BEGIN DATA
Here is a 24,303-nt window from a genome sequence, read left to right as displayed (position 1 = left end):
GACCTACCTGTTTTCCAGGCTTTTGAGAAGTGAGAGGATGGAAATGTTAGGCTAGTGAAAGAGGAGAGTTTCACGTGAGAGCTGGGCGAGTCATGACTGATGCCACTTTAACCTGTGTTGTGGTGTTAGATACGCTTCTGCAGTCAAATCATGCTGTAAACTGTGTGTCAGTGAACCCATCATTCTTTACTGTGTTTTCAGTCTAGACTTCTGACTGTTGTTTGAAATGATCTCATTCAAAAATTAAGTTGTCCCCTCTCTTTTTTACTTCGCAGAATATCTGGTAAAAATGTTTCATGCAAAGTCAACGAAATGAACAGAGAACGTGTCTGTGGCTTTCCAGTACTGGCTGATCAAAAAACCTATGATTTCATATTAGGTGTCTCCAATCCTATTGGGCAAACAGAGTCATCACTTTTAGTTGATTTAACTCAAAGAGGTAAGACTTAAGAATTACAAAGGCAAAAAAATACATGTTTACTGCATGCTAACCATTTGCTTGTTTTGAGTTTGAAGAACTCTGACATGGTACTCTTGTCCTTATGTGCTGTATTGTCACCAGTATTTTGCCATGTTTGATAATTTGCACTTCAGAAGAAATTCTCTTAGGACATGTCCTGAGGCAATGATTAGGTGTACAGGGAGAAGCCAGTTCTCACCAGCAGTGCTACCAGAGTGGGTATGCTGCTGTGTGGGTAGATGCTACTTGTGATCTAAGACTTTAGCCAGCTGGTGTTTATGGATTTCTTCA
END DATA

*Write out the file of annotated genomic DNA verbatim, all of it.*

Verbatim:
Here is a 24,303-nt window from a genome sequence, read left to right as displayed (position 1 = left end):
GACCTACCTGTTTTCCAGGCTTTTGAGAAGTGAGAGGATGGAAATGTTAGGCTAGTGAAAGAGGAGAGTTTCACGTGAGAGCTGGGCGAGTCATGACTGATGCCACTTTAACCTGTGTTGTGGTGTTAGATACGCTTCTGCAGTCAAATCATGCTGTAAACTGTGTGTCAGTGAACCCATCATTCTTTACTGTGTTTTCAGTCTAGACTTCTGACTGTTGTTTGAAATGATCTCATTCAAAAATTAAGTTGTCCCCTCTCTTTTTTACTTCGCAGAATATCTGGTAAAAATGTTTCATGCAAAGTCAACGAAATGAACAGAGAACGTGTCTGTGGCTTTCCAGTACTGGCTGATCAAAAAACCTATGATTTCATATTAGGTGTCTCCAATCCTATTGGGCAAACAGAGTCATCACTTTTAGTTGATTTAACTCAAAGAGGTAAGACTTAAGAATTACAAAGGCAAAAAAATACATGTTTACTGCATGCTAACCATTTGCTTGTTTTGAGTTTGAAGAACTCTGACATGGTACTCTTGTCCTTATGTGCTGTATTGTCACCAGTATTTTGCCATGTTTGATAATTTGCACTTCAGAAGAAATTCTCTTAGGACATGTCCTGAGGCAATGATTAGGTGTACAGGGAGAAGCCAGTTCTCACCAGCAGTGCTACCAGAGTGGGTATGCTGCTGTGTGGGTAGATGCTACTTGTGATCTAAGACTTTAGCCAGCTGGTGTTTATGGATTTCTTCA